Who invented the first plutonium pit?

    New documents from Los Alamos National Laboratory help clarify the role of theoretical physicist Robert Christy.

    By Thomas Chadwick | December 13, 2021

    Fatman Illustration
    An illustration of the unassembled Fat Man bomb with Robert Christy (left) and Rudolf Peierls at the bottom. Los Alamos National Laboratory

    Canadian scientist Robert Christy worked in the Theoretical Implosion group at Los Alamos during the Manhattan Project. This group was tasked with designing a weapon in which explosives would compress a plutonium pit, which would result in a nuclear explosion. But the group’s original pit design just wasn’t working as intended. So, in late 1944, Christy proposed a new design.

    Christy’s design was adopted and used during the Trinity test—the detonation of the world’s first atomic weapon. Thus, the Trinity device was nicknamed as the “Christy Gadget.” However, in the years since, many sources have given credit for this invention to other scientists—most often to Theoretical Implosion group leader Rudolf Peierls, who does in fact share credit with Christy on the official patent.

    “Prominent historians have challenged that the basic design of the wartime implosion system’s pit was largely conceived by physicist Robert Christy,” says Alan Carr, senior historian for the National Security Research Center (NSRC), which is the classified library at Los Alamos National Laboratory. “However, recently uncovered records demonstrate that Christy is, in fact, the primary architect of the design.”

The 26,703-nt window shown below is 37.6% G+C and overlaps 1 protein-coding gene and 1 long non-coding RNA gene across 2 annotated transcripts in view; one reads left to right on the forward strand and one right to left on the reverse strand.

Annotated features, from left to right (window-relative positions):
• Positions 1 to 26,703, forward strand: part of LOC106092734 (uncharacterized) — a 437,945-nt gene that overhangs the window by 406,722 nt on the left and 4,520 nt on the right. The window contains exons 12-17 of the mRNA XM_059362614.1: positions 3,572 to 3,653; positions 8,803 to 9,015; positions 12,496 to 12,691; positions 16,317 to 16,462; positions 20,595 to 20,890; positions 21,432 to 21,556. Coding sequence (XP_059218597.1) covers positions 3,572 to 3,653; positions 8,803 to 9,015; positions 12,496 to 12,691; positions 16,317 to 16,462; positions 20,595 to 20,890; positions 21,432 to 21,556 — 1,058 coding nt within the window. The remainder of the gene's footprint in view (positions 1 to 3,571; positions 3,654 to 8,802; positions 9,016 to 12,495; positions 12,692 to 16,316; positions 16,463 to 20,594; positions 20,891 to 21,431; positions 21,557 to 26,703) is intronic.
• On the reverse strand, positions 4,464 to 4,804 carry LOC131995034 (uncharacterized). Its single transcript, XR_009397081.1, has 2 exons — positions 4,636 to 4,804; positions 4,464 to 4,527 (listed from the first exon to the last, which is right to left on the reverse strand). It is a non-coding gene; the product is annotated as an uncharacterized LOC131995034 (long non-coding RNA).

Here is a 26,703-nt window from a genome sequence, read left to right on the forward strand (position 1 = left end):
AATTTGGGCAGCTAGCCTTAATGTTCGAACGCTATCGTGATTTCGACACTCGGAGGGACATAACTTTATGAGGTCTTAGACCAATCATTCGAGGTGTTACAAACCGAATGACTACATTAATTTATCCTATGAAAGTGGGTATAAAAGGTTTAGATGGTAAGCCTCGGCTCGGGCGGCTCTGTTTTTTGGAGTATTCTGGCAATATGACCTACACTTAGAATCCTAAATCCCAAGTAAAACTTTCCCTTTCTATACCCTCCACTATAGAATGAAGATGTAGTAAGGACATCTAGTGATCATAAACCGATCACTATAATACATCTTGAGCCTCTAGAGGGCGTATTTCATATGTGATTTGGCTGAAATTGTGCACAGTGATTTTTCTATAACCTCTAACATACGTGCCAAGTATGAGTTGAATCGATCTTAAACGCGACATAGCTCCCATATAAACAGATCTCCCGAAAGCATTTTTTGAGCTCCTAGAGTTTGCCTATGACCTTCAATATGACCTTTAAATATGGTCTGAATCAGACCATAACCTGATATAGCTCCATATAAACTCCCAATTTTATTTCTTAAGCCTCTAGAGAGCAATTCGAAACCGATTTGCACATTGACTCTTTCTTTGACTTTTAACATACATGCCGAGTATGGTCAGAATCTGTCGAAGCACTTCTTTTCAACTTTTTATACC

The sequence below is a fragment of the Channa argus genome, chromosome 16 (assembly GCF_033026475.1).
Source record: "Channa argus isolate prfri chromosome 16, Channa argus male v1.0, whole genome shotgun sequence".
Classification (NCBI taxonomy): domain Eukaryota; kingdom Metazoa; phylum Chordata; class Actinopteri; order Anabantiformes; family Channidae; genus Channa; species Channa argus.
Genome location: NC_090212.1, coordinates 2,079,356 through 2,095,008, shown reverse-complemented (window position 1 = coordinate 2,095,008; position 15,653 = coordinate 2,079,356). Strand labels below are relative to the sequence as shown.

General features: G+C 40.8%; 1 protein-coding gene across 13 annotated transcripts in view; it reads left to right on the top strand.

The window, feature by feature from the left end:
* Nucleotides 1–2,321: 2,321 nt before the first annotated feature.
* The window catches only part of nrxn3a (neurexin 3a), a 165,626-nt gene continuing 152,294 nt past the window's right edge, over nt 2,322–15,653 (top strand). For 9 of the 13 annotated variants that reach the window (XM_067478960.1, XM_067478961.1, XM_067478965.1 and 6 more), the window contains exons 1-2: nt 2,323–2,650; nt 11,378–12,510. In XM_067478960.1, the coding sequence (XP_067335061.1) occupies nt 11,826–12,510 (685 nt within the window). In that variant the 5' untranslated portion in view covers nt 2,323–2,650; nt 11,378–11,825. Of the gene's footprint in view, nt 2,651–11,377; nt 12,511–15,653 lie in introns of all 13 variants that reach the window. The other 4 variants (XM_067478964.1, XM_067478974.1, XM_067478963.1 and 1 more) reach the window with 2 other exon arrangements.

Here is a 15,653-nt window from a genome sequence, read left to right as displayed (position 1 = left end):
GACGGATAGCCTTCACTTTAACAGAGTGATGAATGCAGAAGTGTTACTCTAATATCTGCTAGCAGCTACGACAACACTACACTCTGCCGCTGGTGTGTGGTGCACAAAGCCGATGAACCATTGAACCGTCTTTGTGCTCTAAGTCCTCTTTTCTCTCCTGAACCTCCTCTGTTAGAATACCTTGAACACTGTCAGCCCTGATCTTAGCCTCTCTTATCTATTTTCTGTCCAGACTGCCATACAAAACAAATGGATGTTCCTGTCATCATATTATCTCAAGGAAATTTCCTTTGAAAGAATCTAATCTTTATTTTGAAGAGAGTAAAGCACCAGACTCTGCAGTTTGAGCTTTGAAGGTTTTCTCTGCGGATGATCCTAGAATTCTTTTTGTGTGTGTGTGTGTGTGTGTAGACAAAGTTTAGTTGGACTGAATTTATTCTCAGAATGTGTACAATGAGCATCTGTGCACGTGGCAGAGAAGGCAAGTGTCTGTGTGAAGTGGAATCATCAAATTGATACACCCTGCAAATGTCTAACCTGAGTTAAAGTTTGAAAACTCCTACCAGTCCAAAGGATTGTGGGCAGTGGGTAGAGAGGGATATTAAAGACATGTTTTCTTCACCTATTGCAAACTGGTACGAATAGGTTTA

Even though the finalized patent, titled “Method and Apparatus for Explosively Releasing Nuclear Energy,” is filed jointly under Peierls and Christy, NSRC Archivist Danny Alcazar and Chief Scientist Mark Chadwick discovered that the original handwritten draft of the patent was in Christy’s name alone. The NSRC is also home to an early typed copy of the patent that was edited by Peierls, on which Peierls made the handwritten addition “and Rudolf Peierls.” Additionally, the NSRC has recordings from a 1986 interview with both Peierls and Christy that offer implicit credit to Christy for inventing the pit design of the Trinity device.

    “This case is the perfect example of how valuable the Lab’s national security collections are to verifying history,” Carr says.

    For more on the Christy Gadget and other recent research about the Trinity test, see the October 11, 2021, special issue of the American Nuclear Society's Nuclear Technology journal.